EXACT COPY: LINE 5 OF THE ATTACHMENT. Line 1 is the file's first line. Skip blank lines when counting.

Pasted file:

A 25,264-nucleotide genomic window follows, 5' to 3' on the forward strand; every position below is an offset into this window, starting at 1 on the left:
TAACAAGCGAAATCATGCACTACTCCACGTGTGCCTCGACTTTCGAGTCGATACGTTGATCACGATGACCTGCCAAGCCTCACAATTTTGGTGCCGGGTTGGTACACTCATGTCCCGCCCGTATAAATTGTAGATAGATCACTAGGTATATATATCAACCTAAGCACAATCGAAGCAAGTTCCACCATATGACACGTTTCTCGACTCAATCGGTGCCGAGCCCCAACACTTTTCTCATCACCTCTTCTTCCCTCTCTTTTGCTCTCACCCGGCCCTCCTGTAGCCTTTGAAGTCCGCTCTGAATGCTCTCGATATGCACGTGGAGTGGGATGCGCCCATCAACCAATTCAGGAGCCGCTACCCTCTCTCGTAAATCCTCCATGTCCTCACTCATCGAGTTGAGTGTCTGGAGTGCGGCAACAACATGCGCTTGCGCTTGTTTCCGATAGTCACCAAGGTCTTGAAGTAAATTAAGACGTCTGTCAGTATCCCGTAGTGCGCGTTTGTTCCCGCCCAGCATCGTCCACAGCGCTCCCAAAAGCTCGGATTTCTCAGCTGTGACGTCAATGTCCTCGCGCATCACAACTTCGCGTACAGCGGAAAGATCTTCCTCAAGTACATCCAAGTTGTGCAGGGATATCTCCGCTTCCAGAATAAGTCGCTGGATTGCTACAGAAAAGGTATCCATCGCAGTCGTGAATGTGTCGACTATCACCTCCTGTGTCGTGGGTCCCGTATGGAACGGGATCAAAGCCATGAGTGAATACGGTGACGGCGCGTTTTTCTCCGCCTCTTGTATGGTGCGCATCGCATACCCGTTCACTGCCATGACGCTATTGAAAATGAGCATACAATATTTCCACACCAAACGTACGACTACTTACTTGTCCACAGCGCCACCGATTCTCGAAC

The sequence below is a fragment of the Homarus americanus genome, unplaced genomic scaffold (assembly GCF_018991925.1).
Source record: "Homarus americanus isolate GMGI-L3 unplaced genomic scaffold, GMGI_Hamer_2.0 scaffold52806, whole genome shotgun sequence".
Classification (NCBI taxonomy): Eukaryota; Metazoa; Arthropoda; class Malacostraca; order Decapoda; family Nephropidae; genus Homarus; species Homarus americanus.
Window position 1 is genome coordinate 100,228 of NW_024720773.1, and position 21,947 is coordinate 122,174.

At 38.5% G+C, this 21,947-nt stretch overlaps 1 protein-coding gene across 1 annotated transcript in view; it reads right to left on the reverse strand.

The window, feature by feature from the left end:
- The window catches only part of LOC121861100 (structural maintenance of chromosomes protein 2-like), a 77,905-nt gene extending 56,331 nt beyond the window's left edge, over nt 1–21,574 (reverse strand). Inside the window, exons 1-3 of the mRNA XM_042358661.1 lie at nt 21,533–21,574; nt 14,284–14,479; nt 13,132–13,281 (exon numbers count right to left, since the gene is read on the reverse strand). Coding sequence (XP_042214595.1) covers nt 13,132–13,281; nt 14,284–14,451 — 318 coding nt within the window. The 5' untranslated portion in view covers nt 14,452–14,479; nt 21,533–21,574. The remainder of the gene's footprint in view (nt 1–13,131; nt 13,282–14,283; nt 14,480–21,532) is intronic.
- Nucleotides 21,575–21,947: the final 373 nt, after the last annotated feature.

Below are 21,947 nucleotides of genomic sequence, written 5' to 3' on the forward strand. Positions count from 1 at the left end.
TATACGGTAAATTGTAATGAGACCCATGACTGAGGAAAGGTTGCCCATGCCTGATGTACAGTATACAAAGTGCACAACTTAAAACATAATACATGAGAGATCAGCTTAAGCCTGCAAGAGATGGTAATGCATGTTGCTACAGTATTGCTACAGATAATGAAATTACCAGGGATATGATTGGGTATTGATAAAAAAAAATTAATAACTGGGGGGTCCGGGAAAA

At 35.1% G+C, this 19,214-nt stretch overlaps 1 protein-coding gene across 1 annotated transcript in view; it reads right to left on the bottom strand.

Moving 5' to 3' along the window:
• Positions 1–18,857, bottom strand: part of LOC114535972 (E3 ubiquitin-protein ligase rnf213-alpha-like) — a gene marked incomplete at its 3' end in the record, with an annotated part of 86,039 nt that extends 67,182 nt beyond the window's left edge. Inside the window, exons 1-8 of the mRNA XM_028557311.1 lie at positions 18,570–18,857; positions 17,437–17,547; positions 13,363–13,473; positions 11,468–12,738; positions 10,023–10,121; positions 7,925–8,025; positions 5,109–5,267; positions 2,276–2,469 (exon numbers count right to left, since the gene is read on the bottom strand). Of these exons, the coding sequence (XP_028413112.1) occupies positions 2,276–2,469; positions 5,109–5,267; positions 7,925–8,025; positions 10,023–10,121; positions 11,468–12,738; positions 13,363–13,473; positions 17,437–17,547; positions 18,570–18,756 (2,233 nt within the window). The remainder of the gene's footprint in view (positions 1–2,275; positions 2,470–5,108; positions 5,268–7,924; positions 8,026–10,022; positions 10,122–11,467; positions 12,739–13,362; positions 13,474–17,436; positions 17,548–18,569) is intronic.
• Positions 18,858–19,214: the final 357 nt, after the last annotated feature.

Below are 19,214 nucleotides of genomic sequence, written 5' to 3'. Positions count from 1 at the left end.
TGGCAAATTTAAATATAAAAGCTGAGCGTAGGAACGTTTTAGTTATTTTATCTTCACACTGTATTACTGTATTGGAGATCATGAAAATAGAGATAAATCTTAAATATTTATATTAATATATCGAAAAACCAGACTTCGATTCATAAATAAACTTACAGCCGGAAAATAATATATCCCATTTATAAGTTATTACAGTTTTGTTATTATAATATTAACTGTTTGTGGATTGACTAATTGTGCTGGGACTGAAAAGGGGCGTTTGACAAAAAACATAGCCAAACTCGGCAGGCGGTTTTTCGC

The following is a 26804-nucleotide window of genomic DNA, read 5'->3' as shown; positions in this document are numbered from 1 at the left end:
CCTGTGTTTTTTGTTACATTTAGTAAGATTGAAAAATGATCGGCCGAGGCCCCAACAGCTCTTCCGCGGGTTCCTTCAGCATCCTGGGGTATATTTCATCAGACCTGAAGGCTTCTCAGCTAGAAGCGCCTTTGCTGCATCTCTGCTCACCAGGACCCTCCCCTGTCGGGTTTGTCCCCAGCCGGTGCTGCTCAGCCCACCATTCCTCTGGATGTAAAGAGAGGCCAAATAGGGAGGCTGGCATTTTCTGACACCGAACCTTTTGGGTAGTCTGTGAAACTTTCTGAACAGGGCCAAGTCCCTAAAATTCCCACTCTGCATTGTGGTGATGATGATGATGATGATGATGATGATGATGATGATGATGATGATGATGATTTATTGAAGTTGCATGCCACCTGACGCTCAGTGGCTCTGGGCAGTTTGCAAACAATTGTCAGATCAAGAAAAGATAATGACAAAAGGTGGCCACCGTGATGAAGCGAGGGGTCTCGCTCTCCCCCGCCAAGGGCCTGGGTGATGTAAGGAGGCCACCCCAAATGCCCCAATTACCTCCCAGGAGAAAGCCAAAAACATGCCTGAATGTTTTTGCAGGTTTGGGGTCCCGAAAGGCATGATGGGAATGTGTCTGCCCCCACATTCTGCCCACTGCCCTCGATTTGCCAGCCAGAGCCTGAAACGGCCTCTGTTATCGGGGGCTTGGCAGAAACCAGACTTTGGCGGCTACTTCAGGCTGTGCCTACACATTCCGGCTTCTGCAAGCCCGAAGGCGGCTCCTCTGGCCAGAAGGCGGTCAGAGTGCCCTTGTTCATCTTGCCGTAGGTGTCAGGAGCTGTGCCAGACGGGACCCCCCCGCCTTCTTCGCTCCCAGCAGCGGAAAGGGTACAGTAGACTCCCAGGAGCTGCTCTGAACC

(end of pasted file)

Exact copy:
Classification (NCBI taxonomy): Eukaryota; Metazoa; Arthropoda; class Malacostraca; order Decapoda; family Nephropidae; genus Homarus; species Homarus americanus.